Absolutely super last day of term at Mungrisdale Writers today. Christmas Lunch after the session. Huge thanks to Angela Locke and the behind the scenes team who generously facilitate the community of writers we love so well. Fond farewells were expressed until we gather again on the 23rd February, together with hopes for keeping in touch between now and then.
i) keep an eye on mungrisdalewriters.com – noting next term’s dates, 23 February, 9 March, 23 March, and 6 April 2017 at 10.30-1.30pm
ii) drop a note to firstname.lastname@example.org – even if you just want a natter
iii) write daily about anything and everything (in the journal you’re going to buy yourself tomorrow – if you haven’t already done so)
iv) buy and enjoy Angela’s recommendation The Unkindness of Ravens – a book of collective nouns
v) talk to anyone and everyone about mungrisdale writers in the coming weeks and drop Simon a note at email@example.com if you’d like some more bookmarks to share hither and thither
vi) enjoy the ‘homework’ pieces that will be published here in the coming days
vii) send any finished works you’d like to be considered for publication on this members’ blog to firstname.lastname@example.org
Keep in touch!
Angela Locke points writers to this article in Kosmos Journal, commenting that it says something about why our stories matter.
I first caught sight of you in my wing mirror
half way up the Sma’ Glen; high place, grey rock
smoothed and polished by four clean winds,
bog myrtle, sphagnum moss, bent over bushes
stunted, blunted down the years.
You were parked up in a layby,
about to get back in your old silver hatchback,
your kilt aswirl in the breeze.
Who knew we were going to the same place?
And when you stood later by the grave,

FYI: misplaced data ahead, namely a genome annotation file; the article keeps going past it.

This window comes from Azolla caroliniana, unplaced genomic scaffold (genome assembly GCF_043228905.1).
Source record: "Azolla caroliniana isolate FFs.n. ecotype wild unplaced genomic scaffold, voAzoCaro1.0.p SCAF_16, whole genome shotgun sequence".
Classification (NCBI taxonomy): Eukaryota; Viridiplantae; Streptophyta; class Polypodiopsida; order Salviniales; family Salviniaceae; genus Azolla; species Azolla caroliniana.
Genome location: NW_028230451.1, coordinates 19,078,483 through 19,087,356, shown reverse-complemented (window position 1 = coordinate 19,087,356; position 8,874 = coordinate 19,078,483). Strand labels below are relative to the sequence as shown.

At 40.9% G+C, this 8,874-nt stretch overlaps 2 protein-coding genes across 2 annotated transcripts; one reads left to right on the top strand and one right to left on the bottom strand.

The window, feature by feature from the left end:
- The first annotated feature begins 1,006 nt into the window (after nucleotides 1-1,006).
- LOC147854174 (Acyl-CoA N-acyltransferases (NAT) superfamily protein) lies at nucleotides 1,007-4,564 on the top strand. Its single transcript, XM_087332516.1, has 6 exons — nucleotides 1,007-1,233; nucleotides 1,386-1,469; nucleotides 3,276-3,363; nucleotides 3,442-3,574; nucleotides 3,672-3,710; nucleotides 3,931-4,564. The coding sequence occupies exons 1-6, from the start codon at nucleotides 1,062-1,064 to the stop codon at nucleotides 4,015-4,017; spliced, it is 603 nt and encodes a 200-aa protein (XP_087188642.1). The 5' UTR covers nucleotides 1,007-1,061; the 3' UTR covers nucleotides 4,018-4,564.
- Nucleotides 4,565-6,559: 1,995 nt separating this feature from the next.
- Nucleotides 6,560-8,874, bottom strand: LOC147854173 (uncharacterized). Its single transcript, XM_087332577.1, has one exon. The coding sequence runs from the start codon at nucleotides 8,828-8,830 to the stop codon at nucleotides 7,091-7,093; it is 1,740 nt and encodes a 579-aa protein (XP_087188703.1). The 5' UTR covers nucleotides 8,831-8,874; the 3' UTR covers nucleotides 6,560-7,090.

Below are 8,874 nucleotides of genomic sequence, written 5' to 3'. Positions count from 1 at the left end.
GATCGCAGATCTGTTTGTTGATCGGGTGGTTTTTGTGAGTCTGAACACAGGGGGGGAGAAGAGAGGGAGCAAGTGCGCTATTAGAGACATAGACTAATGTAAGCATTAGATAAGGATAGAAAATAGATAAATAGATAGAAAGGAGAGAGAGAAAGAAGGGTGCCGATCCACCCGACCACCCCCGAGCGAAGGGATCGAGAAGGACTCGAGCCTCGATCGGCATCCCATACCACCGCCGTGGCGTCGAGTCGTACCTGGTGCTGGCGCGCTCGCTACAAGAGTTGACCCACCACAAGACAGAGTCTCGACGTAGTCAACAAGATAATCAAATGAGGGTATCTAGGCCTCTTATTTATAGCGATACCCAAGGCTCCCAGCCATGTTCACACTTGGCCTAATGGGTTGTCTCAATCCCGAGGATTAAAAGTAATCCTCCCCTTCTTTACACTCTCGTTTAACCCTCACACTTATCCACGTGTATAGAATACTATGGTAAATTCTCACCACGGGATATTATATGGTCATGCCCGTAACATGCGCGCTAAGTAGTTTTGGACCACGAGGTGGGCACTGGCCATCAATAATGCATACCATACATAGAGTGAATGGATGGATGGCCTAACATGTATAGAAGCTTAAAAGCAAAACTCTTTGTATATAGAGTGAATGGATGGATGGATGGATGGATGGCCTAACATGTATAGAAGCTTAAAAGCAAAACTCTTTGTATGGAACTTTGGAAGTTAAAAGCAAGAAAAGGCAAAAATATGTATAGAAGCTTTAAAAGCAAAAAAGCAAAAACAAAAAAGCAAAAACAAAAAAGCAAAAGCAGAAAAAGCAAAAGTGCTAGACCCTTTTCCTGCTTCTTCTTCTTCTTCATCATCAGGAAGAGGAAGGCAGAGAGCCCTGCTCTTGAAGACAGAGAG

you and your fellow pipers resplendent
in black and red, the silver pins on your plaid shawls
glistening, the sharp point of Schiehallion poking the heavens behind,
I knew you’d filled your pipes with mountain air
for you blew all the wild wonder of the glen
into your pibroch lament.
Many congratulations to Kit who won 3rd prize at the 2016 Maryport LitFest – ‘Wild’ – for this evocative poem
Snow topped Fells. Frosted fields. Winter sharpens ancient definition in glorious Lakeland scenery. And every year, noting steaming breath, I marvel at sheep knees and noses withstanding intense cold.
At the Maryport Literary Festival, hosted at the Senhouse Roman Museum where picture windows frame the Solway Firth, I enjoyed a tour de force from Steve Matthews (‘polymath and raconteur’) whose book Lap of Horror tells of early travellers to Borrowdale and Derwentwater.
The genius of the Brontë family came alive in Angela Locke’s illuminating conversation with renowned authority Juliet Barker. Each of Patrick Brontë’s children was shy. Writing became their means to articulate rich inner lives.
A personal and poignant reading by Grevel Lindop, the timbre of whose voice hums in his stanzas before he speaks, brought poetry’s moving power to search depths centre stage.
Echoes of Roman soldiers on the mileforts. Time-travel to walk with early Lakeland tourists. Encouragement to the shy. A great poet’s inspiring to aim high. Solway Firth’s sea and sky. Treasure of a way to spend a winter’s day.
Here is light behind letters that turn into words and sentences and paragraphs and chapters and stories. Expressions of my life – or of yours.
That’s why I write. That’s what brings writers back to blank pages every day – the pursuit of illumination beneath letters.
Light behind letters speaks to me of Creation herself. Darkness and light. Something of light inscribed upon dark. Something dark frames light. One does not exist without the other.
As music needs silence to sound its aliveness, so the writer paints dark upon light or light upon dark and knows that there is a knowing.
Life behind the letters.